Al Momia, which is commonly and rightfully acknowledged as one of the greatest Egyptian films ever made, is based on a true story: in 1881, precious objects from the Tanite dynasty started turning up for sale, and it was dis- covered that the Horabat tribe had been secretly raiding the tombs of the Pharaohs in Thebes. A rich theme, and an astonishing piece of cinema. The picture was extremely difficult to see from the 70s onward. I managed to screen a 16mm print which, like all the prints I’ve seen since, had gone magenta. Yet I still found it an entrancing and oddly moving experience, as did many others. I remember that Michael Powell was a great admirer. Al Momia has an extremely unusual tone – stately, poetic, with a powerful grasp of time and the sadness it carries. The carefully measured pace, the almost ceremonial movement of the camera, the desolate settings, the classical Arabic spoken on the soundtrack, the unsettling score by the great Italian composer Mario Nascimbene – they all work in perfect harmony and contribute to the feeling of fateful inevitability. Past and present, desecration and veneration, the urge to conquer death and the acceptance that we, and all we know, will turn to dust…a seemingly massive theme that the director, Shadi Abdel Salam, somehow manages to address, even emobody with his images. Are we obliged to plunder our heritage and everything our ancestors have held sacred in order to sustain ourselves for the present and the future? What exactly is our debt to the past? The picture has a sense of history like no other, and it’s not at all surprising that Roberto Rossellini agreed to lend his name to the project after reading the script. And in the end, the film is strangely, even hauntingly consoling – the eternal burial, the final understanding of who and what we are… I am very excited that Shadi Abdel Salam’s masterpiece has been restored to its original splendor. —Martin Scorsese, May 2009
NOTES ON THE RESTORATION
The restoration of Al Momia used the original 35mm camera and sound negatives preserved at the Egyptian Film Center in Giza. The digital restoration produced a new 35mm internegative. The film was restored with the support of the Egyptian Ministry of Culture.
Shadi Abdel Salam was an Egyptian film director, screenwriter and Costume and set designer. Born in Alexandria on 15 March 1930, Shadi graduated from Victoria College, Alexandria, 1948, and then moved to England to study theater arts from 1949 to 1950. He then joined faculty of fine arts in Cairo where he graduated as an architect in 1955.
He worked as assistant to the artistic architect, Ramsis W. Wassef, 1957, and designed the decorations and costumes of some of the most famous historical Egyptian films among which are; Wa Islamah, El-Nasser Salah El-Din, Almaz wa Abdu El Hamouly.Worked as a historical consultant and supervisor of the decoration, costumes and accessories sections of the Polish film (Pharaoh), directed by Kavelorovitch.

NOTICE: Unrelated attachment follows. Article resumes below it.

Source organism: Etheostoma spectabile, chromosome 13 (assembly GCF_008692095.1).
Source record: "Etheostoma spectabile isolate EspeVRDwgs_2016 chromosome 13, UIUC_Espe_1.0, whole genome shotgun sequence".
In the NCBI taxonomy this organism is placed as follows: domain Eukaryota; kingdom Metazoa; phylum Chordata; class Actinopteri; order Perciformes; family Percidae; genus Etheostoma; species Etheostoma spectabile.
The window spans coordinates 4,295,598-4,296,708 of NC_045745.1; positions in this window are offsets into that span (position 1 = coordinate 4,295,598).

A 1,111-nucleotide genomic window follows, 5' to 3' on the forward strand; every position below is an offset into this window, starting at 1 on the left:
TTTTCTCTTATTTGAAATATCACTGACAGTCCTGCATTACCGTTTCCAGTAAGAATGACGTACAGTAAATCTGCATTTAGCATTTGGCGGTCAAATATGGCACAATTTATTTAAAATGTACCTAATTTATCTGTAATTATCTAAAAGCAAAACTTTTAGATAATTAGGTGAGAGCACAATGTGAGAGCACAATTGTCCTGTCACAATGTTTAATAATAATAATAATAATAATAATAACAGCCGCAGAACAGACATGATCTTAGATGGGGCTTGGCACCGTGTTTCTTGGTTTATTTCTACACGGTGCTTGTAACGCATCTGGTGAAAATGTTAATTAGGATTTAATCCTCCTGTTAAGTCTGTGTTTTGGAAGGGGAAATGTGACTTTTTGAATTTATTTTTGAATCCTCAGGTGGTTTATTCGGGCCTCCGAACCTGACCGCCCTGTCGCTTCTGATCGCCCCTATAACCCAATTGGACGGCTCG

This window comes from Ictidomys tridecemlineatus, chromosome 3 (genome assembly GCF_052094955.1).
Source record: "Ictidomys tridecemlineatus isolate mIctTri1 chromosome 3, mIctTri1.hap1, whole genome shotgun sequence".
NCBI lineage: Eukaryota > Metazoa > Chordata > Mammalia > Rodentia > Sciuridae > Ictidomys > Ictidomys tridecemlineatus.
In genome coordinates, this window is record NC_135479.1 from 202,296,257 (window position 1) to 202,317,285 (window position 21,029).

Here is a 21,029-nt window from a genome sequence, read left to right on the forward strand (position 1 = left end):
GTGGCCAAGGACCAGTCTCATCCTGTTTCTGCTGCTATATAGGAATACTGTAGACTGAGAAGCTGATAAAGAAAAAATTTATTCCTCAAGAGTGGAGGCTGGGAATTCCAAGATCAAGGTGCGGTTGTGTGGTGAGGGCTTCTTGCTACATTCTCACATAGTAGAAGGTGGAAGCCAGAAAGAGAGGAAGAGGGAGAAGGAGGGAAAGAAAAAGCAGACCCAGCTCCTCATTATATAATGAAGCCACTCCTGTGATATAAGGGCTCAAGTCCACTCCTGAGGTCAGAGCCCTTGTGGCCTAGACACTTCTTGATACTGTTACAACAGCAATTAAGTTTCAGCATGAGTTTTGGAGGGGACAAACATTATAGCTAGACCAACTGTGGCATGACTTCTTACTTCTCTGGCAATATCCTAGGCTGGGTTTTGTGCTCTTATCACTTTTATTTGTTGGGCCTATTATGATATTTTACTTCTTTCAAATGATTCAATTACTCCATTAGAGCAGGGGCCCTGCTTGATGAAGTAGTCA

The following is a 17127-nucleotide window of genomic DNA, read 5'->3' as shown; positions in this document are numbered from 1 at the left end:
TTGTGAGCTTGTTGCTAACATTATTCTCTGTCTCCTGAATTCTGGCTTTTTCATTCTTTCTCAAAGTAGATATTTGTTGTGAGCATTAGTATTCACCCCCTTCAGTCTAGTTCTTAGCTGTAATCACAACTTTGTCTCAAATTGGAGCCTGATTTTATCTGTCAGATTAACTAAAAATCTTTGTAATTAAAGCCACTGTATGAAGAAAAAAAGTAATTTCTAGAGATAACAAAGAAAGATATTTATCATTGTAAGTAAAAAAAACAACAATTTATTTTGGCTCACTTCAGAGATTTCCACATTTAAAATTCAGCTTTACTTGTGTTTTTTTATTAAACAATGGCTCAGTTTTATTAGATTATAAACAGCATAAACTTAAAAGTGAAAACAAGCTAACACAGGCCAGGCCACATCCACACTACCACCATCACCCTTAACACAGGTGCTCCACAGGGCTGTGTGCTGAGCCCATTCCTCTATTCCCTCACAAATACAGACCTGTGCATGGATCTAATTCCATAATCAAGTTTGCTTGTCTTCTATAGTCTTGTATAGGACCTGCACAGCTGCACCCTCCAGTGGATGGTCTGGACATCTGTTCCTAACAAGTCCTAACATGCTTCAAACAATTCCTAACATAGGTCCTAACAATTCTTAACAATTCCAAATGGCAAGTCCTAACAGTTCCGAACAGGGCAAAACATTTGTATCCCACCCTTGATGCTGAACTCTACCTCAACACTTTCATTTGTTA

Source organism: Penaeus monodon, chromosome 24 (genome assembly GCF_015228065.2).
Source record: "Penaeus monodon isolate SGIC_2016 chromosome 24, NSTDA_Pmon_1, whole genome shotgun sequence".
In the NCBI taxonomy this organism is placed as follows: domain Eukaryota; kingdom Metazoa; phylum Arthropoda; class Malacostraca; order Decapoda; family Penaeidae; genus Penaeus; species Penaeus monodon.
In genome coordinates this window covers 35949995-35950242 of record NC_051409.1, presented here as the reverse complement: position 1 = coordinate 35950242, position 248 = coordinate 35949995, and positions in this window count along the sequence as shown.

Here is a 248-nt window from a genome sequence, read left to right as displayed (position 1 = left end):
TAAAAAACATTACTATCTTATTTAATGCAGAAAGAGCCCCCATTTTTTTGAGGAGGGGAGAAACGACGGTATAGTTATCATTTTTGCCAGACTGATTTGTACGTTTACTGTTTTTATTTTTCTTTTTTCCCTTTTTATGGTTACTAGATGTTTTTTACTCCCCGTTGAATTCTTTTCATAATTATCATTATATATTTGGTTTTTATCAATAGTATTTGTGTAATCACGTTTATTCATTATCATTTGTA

Directed the long drama film entitled The Night of Counting the Years (Al-Momiaa), 1968–1969, and received many film awards for this work. Also directed the short drama film entitled El-Falah El-Faseeh (The Eloquent Peasant). Worked as… read more
Greatest film that came from Eygypt , it is in a different league from other Egyptian film (I watched a lot of Egyptian films). It is a film that have more in depth than the surface & will be understood more if you are an Arab or know about Arabic culture. Cinematography , directing & music are great, waiting to buy the restored copy to keep it in my collection. It is Sad that it is rarly showed in TV Channels.
This magnificent, haunting, eerie film in its recent restorative transformation was screened recently in Wellington New Zealand, at the International Film Festival to a spellbound audience. It is like a rare, rich treasure unearthed from the cinema vaults and one wonders what other works will be revealed in time from the past.
I've been searching for this film for years, and I finally found it free to watch on Google video. It really was worth the wait. It is a powerfully original film that deserves comparison with Tarkovsky and Kurosawa, wandering between life and death, the knowable and the unknowable. But it's more than a metaphysical battle, it is also a reflection on modernity and the violent desire for the past. Nothing remains black or white in this film - like Wanis's dusty galabiyya in the final scenes, such oppositions are placed radically in question, under the unseeing eyes of the statues, or in the blinding glare of the spotlight. As Martin Scorsese wrote, it is astonishing. I am looking forward to seeing the restored print in its proper form on the screen.